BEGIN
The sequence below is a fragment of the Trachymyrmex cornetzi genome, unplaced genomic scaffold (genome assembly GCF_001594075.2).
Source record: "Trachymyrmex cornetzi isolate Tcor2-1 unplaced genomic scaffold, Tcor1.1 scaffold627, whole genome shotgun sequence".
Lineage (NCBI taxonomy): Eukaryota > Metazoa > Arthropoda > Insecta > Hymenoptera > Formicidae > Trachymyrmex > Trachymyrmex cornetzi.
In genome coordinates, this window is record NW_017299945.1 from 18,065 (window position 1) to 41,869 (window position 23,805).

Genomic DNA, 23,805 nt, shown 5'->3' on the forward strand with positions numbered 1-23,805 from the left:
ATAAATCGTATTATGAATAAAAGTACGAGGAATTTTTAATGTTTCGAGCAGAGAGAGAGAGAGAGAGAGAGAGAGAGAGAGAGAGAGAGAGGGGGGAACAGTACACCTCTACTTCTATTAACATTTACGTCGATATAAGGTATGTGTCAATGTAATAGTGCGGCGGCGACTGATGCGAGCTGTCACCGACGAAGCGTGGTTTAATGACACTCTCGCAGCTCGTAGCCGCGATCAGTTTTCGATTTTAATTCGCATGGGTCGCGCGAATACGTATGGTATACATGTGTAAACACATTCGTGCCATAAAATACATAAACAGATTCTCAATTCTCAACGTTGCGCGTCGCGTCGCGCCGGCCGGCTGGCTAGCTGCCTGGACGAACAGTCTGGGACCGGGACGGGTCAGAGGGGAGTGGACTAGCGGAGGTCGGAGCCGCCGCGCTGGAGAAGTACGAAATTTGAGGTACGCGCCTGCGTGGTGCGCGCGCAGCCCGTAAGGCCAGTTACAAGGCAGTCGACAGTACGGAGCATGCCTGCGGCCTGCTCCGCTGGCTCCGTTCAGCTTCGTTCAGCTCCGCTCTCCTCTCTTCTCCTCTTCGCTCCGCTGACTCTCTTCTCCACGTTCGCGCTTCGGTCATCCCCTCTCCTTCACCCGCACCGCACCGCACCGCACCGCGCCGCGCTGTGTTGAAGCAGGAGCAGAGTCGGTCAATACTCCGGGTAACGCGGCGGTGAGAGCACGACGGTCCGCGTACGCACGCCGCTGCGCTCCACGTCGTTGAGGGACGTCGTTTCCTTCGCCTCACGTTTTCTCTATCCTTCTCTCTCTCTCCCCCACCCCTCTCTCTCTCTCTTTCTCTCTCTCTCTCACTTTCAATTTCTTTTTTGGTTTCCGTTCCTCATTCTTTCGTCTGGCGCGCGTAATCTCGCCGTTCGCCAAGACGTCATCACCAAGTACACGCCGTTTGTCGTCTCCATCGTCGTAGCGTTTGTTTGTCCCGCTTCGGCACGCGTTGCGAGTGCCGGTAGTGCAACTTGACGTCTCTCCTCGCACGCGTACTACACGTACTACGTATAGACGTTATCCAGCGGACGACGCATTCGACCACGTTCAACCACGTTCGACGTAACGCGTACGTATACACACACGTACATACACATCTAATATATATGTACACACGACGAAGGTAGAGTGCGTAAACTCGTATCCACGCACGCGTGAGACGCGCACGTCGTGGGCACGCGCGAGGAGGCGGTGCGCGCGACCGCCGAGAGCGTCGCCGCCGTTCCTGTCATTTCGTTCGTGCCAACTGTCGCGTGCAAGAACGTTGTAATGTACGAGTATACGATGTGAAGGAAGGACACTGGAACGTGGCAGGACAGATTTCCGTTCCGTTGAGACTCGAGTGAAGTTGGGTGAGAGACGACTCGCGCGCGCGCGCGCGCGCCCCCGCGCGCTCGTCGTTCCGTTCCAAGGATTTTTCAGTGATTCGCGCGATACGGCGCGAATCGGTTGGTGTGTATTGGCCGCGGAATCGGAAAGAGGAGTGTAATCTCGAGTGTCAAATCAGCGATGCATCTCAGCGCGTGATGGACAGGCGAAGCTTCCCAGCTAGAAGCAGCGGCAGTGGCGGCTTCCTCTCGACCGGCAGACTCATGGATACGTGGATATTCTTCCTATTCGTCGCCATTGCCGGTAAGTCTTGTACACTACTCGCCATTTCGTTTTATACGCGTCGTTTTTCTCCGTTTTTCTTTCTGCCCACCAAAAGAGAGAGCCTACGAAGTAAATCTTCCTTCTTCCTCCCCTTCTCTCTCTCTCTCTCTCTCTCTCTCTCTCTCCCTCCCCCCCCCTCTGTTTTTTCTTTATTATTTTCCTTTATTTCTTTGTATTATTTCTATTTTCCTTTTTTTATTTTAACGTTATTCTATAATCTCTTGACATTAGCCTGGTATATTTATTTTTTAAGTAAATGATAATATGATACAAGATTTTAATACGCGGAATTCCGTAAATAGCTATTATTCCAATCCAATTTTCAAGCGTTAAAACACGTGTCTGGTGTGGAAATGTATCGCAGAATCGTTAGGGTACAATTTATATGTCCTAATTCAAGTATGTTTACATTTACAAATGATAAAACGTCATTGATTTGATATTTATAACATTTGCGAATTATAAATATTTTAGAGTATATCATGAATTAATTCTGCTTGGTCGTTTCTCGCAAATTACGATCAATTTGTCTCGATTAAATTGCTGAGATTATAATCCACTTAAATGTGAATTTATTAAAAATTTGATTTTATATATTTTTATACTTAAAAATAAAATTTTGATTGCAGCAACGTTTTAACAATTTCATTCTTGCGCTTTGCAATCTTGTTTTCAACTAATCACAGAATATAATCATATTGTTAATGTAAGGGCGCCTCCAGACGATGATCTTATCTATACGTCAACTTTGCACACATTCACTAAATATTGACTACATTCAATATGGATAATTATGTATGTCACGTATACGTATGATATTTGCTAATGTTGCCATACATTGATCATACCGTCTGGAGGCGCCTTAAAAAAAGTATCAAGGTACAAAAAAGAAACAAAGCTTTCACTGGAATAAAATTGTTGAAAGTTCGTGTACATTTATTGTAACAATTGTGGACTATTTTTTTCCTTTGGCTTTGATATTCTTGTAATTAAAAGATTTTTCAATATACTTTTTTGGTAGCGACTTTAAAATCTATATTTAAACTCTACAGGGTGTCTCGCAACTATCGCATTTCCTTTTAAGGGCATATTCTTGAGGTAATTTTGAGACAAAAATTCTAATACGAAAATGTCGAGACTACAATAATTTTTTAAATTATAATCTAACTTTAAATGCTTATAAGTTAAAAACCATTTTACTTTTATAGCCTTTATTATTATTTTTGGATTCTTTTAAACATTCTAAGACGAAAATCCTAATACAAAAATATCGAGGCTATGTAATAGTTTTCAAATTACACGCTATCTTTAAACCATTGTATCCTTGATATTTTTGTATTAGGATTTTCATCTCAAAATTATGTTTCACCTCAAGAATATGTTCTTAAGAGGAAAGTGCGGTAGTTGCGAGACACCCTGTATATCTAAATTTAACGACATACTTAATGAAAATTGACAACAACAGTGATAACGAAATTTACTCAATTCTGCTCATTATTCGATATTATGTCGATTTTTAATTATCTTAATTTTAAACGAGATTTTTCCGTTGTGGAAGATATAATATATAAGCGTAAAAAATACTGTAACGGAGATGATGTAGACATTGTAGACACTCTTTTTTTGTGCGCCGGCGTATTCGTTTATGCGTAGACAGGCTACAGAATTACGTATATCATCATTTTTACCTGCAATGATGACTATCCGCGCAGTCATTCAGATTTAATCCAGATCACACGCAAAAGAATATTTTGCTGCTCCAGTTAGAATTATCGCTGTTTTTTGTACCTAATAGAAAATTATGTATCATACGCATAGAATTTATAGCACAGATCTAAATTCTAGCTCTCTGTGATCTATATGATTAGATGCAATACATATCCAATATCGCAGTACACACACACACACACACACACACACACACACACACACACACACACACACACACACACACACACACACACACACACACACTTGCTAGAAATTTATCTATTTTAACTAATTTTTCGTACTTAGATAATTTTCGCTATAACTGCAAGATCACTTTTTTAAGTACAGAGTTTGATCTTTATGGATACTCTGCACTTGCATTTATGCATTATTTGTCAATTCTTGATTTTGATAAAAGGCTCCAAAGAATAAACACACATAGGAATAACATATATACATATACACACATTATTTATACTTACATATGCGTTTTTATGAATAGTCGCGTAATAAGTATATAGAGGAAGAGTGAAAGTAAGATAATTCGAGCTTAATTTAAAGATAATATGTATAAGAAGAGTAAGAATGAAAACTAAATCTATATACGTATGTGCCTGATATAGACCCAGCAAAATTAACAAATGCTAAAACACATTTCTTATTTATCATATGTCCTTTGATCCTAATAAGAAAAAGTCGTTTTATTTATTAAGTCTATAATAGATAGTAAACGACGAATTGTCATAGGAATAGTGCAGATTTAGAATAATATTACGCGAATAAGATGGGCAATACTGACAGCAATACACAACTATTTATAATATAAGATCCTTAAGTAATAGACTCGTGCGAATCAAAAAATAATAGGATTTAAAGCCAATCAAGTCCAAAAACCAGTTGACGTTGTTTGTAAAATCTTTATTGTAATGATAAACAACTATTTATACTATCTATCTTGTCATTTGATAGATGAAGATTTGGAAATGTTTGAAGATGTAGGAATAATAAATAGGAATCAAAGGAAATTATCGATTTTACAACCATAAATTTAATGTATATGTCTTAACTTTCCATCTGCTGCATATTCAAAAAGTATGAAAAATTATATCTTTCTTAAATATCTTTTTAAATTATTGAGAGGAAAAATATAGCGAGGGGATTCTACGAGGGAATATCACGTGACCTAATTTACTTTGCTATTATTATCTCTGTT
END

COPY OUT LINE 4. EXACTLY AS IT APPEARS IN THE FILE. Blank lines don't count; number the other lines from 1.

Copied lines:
In genome coordinates, this window is record NW_017299945.1 from 18,065 (window position 1) to 41,869 (window position 23,805).